The number bibs that we are wearing are really quite clever as they contain a timing thingy that activates something as we go over the start and will stop something at the finish. I didn't want to get too technical (mostly because I don't understand how it works).

The start was a relatively slow affair as everybody had to run through the start line to activate their time thingy, however after that people started to walk, jog and run and for me my 4 km chinathon was about to begin. It is quite surprising but it is actually quite a climb from Luna Park up and onto the Bridge. The beauty about this running Festival is the fact that they close the Bridge to all traffic to allow the event to cross it, something that happens very rarely and it is fantastic opportunity to cross this icon on foot (so to speak).


David showing a good turn of speed with Sharon and I closing up
quickly at the beginning of the climb onto the Bridge.

As we progressed further onto the Bridge the views of Sydney just become awesome. Although there were a lot of people taking part in the run there were sections where the crowds were very thin and during these quiet periods I really took the opportunity to Hoon about and put my chin down and get some speed going. This was great fun as long as I avoid the cracks, small potholes and other variations in the road surface that can make chin driving of a wheelchair a very painful experience.

Have you managed to guess who will be carrying all of the excess baggage?

No? ....all will be revealed in the photograph below.



Yes it was me and I think the balloons are there to counteract the extra weight of the bags! This picture is quite incredible as it almost looks like we are the only people on the Bridge. Although it was very tempting to really speed as fast as possible across the Bridge it was also really great just to savour the atmosphere of the day and the occasion.

Sharon discusses race tactics with Claudia and Camila.

As we approached the end of the Bridge were greeted with a band playing and this added to the carnival atmosphere. It was about this point where my neck began to ache although my chin was still feeling great. The route of the run then took us across the Cahill Expressway and you can get fantastic views of Circular Quay, The Opera House and the Bridge, something that is very difficult to appreciate normally when you are in a car. As we exited the Cahill Expressway there was about 1 km left to go and most of these would now be downhill along Macquarie Street and down to the Opera House where the finish line was.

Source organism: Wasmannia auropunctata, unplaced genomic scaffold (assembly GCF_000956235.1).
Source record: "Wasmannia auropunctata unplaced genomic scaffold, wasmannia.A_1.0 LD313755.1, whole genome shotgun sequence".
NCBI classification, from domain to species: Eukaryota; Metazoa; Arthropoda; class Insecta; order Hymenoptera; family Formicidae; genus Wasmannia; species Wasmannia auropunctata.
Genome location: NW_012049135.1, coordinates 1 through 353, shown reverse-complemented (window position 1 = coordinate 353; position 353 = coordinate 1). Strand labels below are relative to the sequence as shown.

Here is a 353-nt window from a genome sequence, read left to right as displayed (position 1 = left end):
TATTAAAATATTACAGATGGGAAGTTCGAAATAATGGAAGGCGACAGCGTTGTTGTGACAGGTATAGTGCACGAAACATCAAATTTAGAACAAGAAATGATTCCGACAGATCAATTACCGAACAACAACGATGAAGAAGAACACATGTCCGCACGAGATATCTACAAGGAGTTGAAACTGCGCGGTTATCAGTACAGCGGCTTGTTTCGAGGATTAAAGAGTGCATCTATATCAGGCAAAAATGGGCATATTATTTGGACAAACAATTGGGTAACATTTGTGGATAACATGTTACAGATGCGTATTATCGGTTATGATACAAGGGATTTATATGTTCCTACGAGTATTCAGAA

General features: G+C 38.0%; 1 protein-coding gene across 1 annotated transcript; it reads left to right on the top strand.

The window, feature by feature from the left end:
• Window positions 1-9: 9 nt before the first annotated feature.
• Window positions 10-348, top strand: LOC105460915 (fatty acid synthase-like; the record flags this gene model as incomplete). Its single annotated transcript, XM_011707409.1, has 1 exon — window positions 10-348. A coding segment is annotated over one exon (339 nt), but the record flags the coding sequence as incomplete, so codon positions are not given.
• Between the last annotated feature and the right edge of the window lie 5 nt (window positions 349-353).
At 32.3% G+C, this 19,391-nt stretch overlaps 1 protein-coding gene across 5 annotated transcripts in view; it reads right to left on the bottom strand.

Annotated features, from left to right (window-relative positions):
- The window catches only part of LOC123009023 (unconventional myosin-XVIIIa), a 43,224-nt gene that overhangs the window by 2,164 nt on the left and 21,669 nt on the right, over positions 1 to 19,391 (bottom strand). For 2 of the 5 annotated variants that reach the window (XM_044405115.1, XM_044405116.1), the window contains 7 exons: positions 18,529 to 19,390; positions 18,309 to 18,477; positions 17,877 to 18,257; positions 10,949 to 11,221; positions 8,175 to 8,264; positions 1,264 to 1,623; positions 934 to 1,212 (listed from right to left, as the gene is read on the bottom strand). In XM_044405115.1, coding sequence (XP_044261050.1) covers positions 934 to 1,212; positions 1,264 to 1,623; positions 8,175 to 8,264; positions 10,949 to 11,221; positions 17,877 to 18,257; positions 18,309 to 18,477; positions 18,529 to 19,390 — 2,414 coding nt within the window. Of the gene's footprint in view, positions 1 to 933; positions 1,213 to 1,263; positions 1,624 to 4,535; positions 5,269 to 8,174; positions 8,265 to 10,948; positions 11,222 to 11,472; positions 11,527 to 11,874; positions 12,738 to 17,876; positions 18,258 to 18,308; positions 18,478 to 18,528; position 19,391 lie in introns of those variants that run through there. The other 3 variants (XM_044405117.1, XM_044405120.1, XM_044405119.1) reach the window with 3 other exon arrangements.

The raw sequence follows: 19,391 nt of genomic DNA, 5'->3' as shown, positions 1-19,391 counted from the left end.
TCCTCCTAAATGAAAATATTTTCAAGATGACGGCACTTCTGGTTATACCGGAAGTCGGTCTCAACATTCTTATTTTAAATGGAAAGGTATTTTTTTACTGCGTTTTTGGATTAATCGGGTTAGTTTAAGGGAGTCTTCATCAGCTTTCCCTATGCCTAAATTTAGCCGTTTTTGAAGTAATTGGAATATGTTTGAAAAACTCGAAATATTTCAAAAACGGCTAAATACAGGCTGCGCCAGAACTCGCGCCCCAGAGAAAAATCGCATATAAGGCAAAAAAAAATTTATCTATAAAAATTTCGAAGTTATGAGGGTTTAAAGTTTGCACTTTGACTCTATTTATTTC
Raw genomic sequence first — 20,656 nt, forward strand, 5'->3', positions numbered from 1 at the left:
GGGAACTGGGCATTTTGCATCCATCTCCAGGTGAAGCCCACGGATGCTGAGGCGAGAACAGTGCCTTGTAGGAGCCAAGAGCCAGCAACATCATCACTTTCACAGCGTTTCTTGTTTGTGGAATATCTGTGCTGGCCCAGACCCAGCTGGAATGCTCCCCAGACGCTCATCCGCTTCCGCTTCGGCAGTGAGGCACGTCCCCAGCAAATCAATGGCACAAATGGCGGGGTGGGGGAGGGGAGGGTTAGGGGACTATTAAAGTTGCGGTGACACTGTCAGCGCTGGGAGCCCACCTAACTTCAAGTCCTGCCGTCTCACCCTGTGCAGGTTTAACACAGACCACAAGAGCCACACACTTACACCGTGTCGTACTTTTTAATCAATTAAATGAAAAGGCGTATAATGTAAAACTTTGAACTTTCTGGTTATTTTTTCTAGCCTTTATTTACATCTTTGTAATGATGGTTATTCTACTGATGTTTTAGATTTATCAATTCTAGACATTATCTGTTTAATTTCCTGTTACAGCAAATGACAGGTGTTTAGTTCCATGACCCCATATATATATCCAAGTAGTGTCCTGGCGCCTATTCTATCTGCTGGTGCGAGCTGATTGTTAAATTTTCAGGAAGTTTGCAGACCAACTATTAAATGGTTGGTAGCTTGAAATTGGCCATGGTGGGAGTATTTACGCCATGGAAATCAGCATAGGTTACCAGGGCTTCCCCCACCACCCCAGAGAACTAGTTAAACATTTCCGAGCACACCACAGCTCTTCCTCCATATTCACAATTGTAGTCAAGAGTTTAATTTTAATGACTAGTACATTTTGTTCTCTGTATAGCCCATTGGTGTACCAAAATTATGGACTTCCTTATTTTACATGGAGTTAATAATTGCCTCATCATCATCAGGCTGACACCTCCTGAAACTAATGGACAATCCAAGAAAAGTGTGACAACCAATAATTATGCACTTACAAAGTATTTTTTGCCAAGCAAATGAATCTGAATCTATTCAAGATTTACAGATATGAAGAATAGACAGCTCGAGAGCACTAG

Going downhill would now be the opportunity for us all too actually get some speed up and the photographs above prove that it was a run. We crossed the finish line with the timing of 48 minutes 40 seconds, I suppose this sets the standard for next year. We must have done pretty well because we all got medals.





After finishing the run and with everybody feeling pretty good all the participants had to exit through the Botanical Gardens where there was a "recovery village". This was packed with runners getting drinks, food and sponsors tents etc and was a real reminder of the organisation that goes into an event such as this.

Getting out of the recovery village and down to the station at Circular Quay took nearly as long as the fun run itself due to the number of people trying to exit at once.

It was a fantastic day and I feel a really great achievement and as the writing on Chuckie's wife's T-shirt said on the back "it does not matter how slowly you go as long as you do not stop" -- Confucius.

I am looking forward to my next Chinathon.

Simon


Matthew 19:26 -- With God all things are possible